Cyber security

The University of Gloucestershire and global cyber security firm Raytheon UK have today announced a strategic partnership to support student projects and set up a degree apprenticeship in cyber security.

Published: 22/11/2016 16:55

The University of Gloucestershire and global cyber security firm Raytheon UK have today (Tuesday, 22 November) announced a strategic partnership to support student projects through bursaries, engage in funded research programmes and set up a degree apprenticeship in cyber security.

As part of Raytheon’s commitment to the Cyber First and Cyber Invest initiatives, supported by GCHQ under the National Cyber Security Strategy, the company will provide three third year undergraduate bursaries to students at the University, with conditional job offers on graduation. Additionally, a jointly funded programme to engage PhD students will see deep research conducted for Raytheon. The university and Raytheon are also working on plans to set up a cyber security degree apprenticeship programme, set for launch in 2017.

The university is investing heavily in computing and technology teaching and learning in Cheltenham and in new facilities at the Berkeley Cyber Centre opening in 2017. Earlier this month the University of Gloucestershire was awarded £240,000 by Higher Education Funding Council for England (HEFCE) to expand its portfolio of apprenticeships, including three new degree apprenticeships in the Science and Technology Engineering and Mathematics (STEM) sector.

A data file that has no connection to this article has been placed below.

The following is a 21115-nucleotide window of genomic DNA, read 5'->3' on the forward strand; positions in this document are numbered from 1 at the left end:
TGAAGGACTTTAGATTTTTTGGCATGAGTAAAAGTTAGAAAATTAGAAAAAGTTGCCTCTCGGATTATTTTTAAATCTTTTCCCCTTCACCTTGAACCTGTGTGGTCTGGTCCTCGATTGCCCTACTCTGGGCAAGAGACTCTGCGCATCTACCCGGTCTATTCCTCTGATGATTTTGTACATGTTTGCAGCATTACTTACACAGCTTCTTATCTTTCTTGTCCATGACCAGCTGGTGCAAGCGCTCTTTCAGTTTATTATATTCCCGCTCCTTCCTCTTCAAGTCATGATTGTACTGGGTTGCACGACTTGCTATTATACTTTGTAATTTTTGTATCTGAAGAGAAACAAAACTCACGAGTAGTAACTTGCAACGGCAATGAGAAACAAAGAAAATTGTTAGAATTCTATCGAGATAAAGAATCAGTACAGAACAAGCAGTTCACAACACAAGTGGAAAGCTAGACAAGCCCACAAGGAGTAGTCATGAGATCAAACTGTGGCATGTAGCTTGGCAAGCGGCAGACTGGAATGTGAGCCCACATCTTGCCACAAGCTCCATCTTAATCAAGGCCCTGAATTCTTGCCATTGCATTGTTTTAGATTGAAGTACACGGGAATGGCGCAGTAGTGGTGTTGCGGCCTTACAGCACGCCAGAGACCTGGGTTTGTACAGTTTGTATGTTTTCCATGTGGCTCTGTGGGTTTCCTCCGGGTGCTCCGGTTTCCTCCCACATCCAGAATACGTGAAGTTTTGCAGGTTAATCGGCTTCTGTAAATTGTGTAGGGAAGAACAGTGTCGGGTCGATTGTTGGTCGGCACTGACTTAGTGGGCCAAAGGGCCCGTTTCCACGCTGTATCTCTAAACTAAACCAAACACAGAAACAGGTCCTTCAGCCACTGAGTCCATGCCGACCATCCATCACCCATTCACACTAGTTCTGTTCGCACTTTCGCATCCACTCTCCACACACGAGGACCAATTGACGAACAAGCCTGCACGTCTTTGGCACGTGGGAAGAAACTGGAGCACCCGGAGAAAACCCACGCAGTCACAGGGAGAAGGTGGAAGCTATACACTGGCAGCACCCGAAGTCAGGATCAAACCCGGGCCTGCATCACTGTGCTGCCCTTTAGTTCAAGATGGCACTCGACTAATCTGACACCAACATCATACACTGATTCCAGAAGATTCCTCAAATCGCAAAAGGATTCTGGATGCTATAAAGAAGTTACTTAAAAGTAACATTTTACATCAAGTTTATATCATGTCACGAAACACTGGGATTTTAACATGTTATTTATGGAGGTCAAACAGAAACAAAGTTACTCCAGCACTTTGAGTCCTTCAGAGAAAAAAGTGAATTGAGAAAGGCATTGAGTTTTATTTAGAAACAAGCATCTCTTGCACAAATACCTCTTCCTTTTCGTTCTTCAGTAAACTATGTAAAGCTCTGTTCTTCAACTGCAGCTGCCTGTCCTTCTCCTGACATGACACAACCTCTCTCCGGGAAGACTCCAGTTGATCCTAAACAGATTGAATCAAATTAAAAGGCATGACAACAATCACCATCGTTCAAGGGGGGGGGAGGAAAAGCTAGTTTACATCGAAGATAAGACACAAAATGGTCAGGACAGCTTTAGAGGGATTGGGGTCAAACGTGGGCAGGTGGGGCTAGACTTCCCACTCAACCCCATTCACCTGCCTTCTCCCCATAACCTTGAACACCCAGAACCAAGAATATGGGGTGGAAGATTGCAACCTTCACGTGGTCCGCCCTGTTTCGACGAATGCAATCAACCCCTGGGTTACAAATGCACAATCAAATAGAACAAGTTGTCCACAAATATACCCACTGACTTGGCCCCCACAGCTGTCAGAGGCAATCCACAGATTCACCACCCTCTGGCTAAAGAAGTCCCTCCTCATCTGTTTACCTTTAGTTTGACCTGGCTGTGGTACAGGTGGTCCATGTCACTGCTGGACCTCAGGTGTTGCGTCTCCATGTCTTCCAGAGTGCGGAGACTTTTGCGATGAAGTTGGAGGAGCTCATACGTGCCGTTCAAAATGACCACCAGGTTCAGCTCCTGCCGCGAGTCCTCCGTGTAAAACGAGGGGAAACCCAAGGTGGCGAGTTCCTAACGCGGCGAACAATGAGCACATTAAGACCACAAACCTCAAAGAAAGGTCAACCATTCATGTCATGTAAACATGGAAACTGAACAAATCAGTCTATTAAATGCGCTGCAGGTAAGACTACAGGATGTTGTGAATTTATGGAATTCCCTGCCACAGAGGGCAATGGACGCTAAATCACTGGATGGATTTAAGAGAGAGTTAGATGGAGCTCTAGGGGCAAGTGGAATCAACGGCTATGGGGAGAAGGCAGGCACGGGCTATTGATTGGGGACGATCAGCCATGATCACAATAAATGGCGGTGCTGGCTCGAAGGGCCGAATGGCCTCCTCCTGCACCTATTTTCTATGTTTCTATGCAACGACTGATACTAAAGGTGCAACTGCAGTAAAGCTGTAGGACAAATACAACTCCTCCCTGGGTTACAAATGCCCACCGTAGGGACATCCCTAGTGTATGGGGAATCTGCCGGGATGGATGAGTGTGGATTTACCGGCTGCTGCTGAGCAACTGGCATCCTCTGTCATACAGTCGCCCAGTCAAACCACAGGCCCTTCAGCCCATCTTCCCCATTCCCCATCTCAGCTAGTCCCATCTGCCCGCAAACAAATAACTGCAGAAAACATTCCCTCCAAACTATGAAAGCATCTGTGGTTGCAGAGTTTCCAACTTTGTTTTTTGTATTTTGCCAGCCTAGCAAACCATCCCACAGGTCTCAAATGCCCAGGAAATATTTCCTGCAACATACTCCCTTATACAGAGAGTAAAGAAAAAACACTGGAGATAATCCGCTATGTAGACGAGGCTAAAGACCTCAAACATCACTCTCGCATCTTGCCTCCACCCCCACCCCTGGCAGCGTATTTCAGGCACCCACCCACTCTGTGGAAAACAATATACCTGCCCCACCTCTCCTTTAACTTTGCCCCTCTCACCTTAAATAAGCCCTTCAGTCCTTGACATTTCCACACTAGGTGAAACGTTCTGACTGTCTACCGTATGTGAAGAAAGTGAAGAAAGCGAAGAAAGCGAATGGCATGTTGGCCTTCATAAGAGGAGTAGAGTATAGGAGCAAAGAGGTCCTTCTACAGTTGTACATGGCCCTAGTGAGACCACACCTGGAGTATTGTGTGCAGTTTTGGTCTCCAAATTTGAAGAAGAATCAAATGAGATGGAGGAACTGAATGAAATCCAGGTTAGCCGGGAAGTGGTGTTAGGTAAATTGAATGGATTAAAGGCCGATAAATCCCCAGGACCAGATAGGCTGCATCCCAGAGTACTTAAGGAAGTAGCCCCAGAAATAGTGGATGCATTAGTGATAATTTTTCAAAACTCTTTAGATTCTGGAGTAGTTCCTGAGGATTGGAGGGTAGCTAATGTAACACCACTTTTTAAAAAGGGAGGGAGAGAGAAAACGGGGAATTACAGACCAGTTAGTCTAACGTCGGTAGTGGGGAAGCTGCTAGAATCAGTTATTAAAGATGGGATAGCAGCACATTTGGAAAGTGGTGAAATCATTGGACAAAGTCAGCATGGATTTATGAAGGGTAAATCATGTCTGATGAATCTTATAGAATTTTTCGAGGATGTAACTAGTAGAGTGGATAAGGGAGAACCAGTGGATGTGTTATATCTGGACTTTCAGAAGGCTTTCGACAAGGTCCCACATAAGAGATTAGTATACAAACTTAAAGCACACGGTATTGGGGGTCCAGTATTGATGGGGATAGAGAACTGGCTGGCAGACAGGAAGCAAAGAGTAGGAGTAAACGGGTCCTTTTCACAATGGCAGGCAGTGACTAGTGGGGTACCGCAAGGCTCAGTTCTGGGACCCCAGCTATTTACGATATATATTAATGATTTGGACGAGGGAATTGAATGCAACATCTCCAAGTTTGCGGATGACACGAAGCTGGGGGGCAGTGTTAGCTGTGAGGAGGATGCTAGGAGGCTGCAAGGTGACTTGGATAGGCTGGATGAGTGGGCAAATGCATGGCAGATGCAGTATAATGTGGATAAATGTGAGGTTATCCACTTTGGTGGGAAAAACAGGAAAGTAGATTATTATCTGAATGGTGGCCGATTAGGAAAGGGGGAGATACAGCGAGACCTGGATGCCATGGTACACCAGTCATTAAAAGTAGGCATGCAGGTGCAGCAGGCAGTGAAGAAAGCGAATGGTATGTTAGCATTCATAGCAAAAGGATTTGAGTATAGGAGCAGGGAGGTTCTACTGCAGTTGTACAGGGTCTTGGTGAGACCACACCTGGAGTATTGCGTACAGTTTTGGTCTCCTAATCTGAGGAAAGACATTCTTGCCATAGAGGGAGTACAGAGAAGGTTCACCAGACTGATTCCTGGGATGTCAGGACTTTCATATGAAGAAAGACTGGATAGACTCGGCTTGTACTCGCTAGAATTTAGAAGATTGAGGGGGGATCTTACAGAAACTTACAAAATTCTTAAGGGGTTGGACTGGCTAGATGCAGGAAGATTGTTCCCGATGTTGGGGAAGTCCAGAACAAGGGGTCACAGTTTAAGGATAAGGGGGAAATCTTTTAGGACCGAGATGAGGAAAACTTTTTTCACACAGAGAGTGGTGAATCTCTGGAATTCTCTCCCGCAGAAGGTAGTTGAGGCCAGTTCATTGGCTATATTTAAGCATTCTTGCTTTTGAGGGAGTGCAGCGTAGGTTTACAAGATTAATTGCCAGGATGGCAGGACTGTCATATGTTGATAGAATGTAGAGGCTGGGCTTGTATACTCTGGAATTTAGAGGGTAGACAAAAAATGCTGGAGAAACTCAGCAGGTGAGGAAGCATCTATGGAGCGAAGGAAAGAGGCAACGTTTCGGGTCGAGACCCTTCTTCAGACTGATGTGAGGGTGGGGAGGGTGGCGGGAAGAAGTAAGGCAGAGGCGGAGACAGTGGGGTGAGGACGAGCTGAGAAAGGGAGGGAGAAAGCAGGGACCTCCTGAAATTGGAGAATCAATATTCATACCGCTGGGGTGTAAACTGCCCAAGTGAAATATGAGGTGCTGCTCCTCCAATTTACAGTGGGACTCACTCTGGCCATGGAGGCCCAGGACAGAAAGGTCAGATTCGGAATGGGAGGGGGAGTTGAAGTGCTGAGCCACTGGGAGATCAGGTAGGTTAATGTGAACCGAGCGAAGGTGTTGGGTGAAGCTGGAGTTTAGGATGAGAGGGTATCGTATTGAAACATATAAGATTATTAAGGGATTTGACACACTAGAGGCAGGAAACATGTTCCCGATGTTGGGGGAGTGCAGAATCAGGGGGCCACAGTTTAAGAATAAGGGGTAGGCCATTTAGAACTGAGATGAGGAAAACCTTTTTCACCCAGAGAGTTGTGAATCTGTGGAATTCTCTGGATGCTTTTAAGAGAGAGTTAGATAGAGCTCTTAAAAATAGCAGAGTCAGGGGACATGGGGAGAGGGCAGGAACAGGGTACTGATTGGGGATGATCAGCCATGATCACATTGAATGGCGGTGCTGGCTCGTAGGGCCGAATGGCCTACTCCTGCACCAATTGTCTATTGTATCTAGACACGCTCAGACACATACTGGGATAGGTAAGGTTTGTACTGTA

Stephen Marston, Vice-Chancellor at the University of Gloucestershire said: “We are delighted to be able to formalise our strategic working partnership with Raytheon today. This is an important alliance for the university and our students. One of our key priorities is to give our students access to leading companies in the field in which they would like to pursue a career on graduation. This partnership not only gives our students the opportunity to gain first hand, real world experience, but also helps equip them with the skills and opportunities to secure a graduate job with a company like Raytheon.

“The university has been working closely with Raytheon for more than a year. The company was heavily involved with supporting the design and delivery of our recently revamped cyber security curriculum and regularly provide guest speakers on cyber security for student events and activities. Raytheon is also part of the University’s Cyber Advisory Board helping the University with the design of the new Berkeley Cyber Centre. This latest announcement consolidates both the University’s and Raytheon’s joint commitment to train and nurture cyber talent for the future and equip them with the skills to meet a priority business need in the rapidly growing area of cyber security.”

The three third year undergraduate bursaries of £3.5k were available specifically for female students, in response to the shortage of female cyber engineers. The company plans to open a second cyber centre in early 2017 and is looking to hire the UK’s most talented cyber experts with a broad range of cyber skills and cyber experience.

Managing Director, Intelligence and Security, Rob Crook, said: “The UK needs more cyber specialists and I am delighted to cement our relationship with the University of Gloucestershire, focused on funding female students. Raytheon’s sponsorship of the Cyber Security Challenge for the past four years has focused on supporting schools, including several girls schools in Gloucester, with cyber programmes. This partnership aims to build awareness of cyber careers, narrow the talent gap and ensure the UK is equipped to tackle future cyber threats.”

Richard Graham, MP for Gloucester commented: "Cyber, nuclear and marine power are all fast growing sectors in which Gloucestershire leads and it is absolutely right that the University of Gloucestershire is teaming up with the Raytheon Cyber Centre to help the development of skills for this vital national capability."